Shares in Japan and China rose Monday as the dollar’s strength lifted the outlook for their exporters but other Asian shares were listless as investors increasingly factored in a December Fed rate cut.
Japan’s benchmark Nikkei 225 index rose 0.7 percent to 18,099.04 and the Shanghai Composite Index added 0.6 percent to 3,213.19. However, South Korea’s Kospi dipped 0.2 percent to 1,970.77 while Hong Kong’s Hang Seng edged up 0.1 percent to 22,367.36. Australia’s S&P/ASX 200 slipped 0.2 percent to 5,351.30. Taiwan’s benchmarks rose but those in Singapore, Indonesia and the Philippines sagged.
Chinese authorities set the yuan’s official “parity rate,” known as the fix, for the country’s tightly controlled currency 189 basis points lower to 6.8985 against the dollar. It’s the 12th day in a row Beijing has guided the yuan lower, amid suspicions that Beijing is willing to let the currency weaken to help exports. The yuan, also known as the renminbi, hasn’t been this weak since the depths of the global financial crisis in 2008. The currency’s decline has quickened after Donald Trump’s U.S. election victory. He has vowed to brand China a currency manipulator as part of measures to counter what he says are unfair trade practices.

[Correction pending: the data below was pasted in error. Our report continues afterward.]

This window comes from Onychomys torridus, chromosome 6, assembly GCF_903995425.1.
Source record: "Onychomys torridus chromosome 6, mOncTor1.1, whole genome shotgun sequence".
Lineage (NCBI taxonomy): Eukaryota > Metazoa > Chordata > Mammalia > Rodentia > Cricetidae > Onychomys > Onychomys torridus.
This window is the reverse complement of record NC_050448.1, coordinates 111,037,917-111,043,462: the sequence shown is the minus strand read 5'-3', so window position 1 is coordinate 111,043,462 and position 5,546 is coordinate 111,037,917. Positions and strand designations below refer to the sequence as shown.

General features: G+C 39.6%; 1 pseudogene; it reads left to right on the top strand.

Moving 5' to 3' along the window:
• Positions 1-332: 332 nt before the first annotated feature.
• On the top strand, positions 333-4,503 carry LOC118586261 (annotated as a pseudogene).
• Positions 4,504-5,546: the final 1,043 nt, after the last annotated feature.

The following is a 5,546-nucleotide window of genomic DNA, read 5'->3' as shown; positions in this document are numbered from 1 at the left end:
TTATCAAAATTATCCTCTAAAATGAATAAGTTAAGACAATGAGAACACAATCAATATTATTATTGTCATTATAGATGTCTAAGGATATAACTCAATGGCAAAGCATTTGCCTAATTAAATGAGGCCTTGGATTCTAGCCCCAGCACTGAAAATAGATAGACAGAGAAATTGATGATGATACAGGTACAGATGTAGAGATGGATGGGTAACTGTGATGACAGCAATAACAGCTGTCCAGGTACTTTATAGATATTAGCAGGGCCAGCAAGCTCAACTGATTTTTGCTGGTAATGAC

The dollar has also been rising against other major world currencies as investors increasingly factor in a Fed rate hike in December based on comments last week from U.S. central bank policymakers. The greenback’s nearly 7 percent gain against the yen in the past week has helped boost Japan’s major exporters, which benefit because their overseas profits can be converted into more yen. Trump’s campaign promises to boost the U.S. economy by ramping up government spending and cutting red tape has lifted the dollar but investors continue to wait for concrete details.
“Traders are positioning for another USD leg higher, despite concerns that we are nearing a near-term pinnacle from the USD positivity of Trump mania,” said Stephen Innes, senior trader at Oanda, adding that Chinese central bank might not be willing to let the yuan weaken past 7.0 to the dollar. “Up until now, the People’s Bank of China has been unperturbed about the sliding yuan, but may be concerned about the rapid pace of the depreciation enough to “pump the brakes,” he said.
Major U.S. stock indexes ended slightly lower on Friday. The Dow Jones industrial average slid 0.2 percent to 18,867.93. The Standard & Poor’s 500 index lost 0.2 percent to 2,181.90. The Nasdaq composite touched a record high early on but then ended 0.2 percent lower at 5,321.51.
The dollar climbed to 111.03 yen from 110.92 yen in late trading Friday. The euro edged up to $1.0603 from $1.0589.
Benchmark U.S. crude extended gains. Oil futures rose 60 cents to close at $46.96 a barrel in electronic trading on the New York Mercantile Exchange. The contract rose 27 cents to close at $45.69 a barrel on Friday. Brent crude, which is used to price international oils, added 62 cents to $47.48 a barrel in London.